Tuesday, May 24, 2011

Mysteries, Thrillers, and the Land in Between

Alfred Hitchcock hated mysteries. He said he would never film a mystery because too much relied on the final reveal. He of course made suspense films that were twisty enough to hold the viewer's interest, but many times in a Hitchcock film the killer is revealed early but motivation and method are revealed late.

I want both. DOMINANCE is both a mystery and a thriller, and that's the way I like it. I want my books to exist in that in-between world that will appeal to readers of whodunits (and DOMINANCE is definitely a whodunit in the classic sense of the word) and high-octane thrillers (DOMINANCE, I think, is also that).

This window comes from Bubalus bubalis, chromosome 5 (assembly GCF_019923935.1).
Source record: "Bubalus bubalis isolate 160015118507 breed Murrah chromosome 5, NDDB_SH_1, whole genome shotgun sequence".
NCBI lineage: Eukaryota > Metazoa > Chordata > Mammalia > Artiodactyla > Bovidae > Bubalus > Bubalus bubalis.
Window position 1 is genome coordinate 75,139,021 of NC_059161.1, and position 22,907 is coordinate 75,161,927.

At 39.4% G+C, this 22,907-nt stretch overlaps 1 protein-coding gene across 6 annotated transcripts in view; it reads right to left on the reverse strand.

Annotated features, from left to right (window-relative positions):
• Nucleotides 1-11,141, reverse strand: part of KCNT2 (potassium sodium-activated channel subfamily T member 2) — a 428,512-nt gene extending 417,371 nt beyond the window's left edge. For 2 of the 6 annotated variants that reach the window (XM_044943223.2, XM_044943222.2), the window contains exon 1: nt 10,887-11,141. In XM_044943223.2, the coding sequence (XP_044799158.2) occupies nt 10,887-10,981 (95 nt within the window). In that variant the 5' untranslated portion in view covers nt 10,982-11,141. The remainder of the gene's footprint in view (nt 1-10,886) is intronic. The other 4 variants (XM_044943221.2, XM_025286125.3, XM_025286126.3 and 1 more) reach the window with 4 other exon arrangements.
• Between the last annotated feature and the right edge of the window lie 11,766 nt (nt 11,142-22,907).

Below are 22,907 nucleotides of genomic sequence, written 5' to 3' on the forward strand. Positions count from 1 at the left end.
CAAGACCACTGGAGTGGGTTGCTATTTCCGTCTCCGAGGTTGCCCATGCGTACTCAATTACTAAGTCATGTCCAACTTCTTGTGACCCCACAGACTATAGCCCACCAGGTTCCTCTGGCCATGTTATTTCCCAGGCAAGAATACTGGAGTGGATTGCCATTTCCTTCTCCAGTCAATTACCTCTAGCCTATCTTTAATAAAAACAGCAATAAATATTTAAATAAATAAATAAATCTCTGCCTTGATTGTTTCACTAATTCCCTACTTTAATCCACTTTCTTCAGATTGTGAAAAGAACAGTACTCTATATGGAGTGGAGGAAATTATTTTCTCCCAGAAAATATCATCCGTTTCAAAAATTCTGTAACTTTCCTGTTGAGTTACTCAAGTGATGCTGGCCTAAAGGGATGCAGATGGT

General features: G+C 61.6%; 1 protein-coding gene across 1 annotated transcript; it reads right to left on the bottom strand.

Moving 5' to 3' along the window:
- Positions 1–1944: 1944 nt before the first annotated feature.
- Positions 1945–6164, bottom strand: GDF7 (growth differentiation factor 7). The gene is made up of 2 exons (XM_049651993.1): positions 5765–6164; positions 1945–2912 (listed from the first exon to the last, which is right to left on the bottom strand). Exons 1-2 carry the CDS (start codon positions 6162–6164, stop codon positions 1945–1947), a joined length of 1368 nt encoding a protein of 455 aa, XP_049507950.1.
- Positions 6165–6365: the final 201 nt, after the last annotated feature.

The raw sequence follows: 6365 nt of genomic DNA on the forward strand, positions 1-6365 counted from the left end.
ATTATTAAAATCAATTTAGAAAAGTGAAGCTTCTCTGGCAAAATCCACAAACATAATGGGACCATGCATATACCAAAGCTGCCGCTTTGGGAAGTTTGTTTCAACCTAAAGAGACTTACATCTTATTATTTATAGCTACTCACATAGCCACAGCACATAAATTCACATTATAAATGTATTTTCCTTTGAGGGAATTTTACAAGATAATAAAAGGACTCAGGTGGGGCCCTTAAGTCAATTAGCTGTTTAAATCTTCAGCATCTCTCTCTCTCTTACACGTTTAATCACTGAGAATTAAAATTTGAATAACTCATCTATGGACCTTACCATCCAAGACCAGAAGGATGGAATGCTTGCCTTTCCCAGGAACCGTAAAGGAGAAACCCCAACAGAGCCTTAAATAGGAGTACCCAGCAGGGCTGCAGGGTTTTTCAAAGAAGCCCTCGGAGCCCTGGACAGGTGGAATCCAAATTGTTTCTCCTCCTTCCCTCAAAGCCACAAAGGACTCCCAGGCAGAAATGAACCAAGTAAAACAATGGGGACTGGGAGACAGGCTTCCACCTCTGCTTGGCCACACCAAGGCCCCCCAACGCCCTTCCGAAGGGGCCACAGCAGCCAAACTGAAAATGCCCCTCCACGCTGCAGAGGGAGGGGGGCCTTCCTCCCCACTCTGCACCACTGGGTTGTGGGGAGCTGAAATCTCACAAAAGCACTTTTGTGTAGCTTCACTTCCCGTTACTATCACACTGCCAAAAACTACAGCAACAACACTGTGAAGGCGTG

There are few (American) novels that exist in this in-between land. I am always looking for them in the bookstore, but I strike out more often than not. Do you, dear readers, have any recommendations for me?


  1. Jeff Vandermeer's "Finch" is a speculative crime tale but also has that France occupied by the German war story going on as well. Instead of Nazis, Vandermeer uses intelligent fungal beings. I know, but it's a terrifically layered hard-boiled fantasy.

  2. Thanks for the recommendation, Rob. I've heard great things about FINCH, and I was a big fan of his (very weird, but very cool) CITY OF SAINTS AND MADMEN.